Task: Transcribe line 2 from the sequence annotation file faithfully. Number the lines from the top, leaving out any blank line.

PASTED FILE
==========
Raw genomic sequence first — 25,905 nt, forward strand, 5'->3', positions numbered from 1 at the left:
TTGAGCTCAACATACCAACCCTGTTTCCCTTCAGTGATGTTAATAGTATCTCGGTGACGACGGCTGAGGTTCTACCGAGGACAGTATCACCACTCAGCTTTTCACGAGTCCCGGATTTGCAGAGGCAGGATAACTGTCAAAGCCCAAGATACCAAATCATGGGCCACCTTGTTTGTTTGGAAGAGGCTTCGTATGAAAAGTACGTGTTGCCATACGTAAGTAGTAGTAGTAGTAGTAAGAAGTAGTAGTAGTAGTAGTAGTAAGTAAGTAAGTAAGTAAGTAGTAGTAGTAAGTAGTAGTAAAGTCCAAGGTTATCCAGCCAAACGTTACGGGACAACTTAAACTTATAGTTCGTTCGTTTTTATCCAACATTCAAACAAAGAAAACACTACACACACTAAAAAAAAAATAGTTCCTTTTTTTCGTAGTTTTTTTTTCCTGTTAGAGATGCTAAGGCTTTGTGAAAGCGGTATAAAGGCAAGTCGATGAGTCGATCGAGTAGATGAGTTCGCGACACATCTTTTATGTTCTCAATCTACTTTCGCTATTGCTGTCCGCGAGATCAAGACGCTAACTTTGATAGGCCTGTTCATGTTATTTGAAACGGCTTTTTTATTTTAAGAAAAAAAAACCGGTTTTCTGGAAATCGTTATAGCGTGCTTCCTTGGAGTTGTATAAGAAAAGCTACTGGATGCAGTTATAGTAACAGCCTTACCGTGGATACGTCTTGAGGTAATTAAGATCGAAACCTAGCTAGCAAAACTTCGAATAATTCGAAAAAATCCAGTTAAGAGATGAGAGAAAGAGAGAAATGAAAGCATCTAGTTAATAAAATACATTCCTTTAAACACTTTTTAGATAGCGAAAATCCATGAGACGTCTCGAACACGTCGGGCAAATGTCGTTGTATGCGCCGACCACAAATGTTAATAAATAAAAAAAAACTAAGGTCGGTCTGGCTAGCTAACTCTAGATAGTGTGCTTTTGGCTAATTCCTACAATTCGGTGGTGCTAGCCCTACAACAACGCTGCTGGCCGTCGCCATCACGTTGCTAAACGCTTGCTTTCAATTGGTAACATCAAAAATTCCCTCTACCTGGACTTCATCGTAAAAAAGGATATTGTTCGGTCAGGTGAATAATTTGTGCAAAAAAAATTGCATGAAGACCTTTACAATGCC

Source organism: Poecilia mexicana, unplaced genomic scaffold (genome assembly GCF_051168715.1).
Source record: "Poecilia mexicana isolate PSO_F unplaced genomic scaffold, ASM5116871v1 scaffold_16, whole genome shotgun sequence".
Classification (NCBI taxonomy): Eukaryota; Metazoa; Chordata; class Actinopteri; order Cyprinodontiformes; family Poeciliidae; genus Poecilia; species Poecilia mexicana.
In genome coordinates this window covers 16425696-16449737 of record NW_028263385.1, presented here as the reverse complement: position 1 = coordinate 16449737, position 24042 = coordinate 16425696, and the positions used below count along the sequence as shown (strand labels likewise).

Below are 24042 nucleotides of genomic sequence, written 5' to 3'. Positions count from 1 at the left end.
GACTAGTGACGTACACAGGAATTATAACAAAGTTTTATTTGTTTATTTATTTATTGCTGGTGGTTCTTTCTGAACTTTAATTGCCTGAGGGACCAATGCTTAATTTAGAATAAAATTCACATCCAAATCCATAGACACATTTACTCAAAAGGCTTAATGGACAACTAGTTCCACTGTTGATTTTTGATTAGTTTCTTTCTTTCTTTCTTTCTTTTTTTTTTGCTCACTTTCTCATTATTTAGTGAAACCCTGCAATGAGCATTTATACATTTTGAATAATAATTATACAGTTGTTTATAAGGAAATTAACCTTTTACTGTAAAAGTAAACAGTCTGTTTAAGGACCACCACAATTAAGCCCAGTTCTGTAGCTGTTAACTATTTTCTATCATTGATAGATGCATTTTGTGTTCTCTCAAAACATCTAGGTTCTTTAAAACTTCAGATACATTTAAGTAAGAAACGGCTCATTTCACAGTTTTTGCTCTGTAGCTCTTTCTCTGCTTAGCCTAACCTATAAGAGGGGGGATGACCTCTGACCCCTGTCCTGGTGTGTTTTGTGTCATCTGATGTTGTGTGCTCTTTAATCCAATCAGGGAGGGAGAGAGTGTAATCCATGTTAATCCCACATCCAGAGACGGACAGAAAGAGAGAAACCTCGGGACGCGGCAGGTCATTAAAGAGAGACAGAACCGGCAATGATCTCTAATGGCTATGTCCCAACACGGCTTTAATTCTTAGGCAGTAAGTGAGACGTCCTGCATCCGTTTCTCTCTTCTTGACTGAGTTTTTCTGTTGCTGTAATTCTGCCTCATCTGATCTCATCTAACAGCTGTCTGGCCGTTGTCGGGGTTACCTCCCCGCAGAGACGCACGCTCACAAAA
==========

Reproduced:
TTGAGCTCAACATACCAACCCTGTTTCCCTTCAGTGATGTTAATAGTATCTCGGTGACGACGGCTGAGGTTCTACCGAGGACAGTATCACCACTCAGCTTTTCACGAGTCCCGGATTTGCAGAGGCAGGATAACTGTCAAAGCCCAAGATACCAAATCATGGGCCACCTTGTTTGTTTGGAAGAGGCTTCGTATGAAAAGTACGTGTTGCCATACGTAAGTAGTAGTAGTAGTAGTAAGAAGTAGTAGTAGTAGTAGTAGTAAGTAAGTAAGTAAGTAAGTAGTAGTAGTAAGTAGTAGTAAAGTCCAAGGTTATCCAGCCAAACGTTACGGGACAACTTAAACTTATAGTTCGTTCGTTTTTATCCAACATTCAAACAAAGAAAACACTACACACACTAAAAAAAAAATAGTTCCTTTTTTTCGTAGTTTTTTTTTCCTGTTAGAGATGCTAAGGCTTTGTGAAAGCGGTATAAAGGCAAGTCGATGAGTCGATCGAGTAGATGAGTTCGCGACACATCTTTTATGTTCTCAATCTACTTTCGCTATTGCTGTCCGCGAGATCAAGACGCTAACTTTGATAGGCCTGTTCATGTTATTTGAAACGGCTTTTTTATTTTAAGAAAAAAAAACCGGTTTTCTGGAAATCGTTATAGCGTGCTTCCTTGGAGTTGTATAAGAAAAGCTACTGGATGCAGTTATAGTAACAGCCTTACCGTGGATACGTCTTGAGGTAATTAAGATCGAAACCTAGCTAGCAAAACTTCGAATAATTCGAAAAAATCCAGTTAAGAGATGAGAGAAAGAGAGAAATGAAAGCATCTAGTTAATAAAATACATTCCTTTAAACACTTTTTAGATAGCGAAAATCCATGAGACGTCTCGAACACGTCGGGCAAATGTCGTTGTATGCGCCGACCACAAATGTTAATAAATAAAAAAAAACTAAGGTCGGTCTGGCTAGCTAACTCTAGATAGTGTGCTTTTGGCTAATTCCTACAATTCGGTGGTGCTAGCCCTACAACAACGCTGCTGGCCGTCGCCATCACGTTGCTAAACGCTTGCTTTCAATTGGTAACATCAAAAATTCCCTCTACCTGGACTTCATCGTAAAAAAGGATATTGTTCGGTCAGGTGAATAATTTGTGCAAAAAAAATTGCATGAAGACCTTTACAATGCC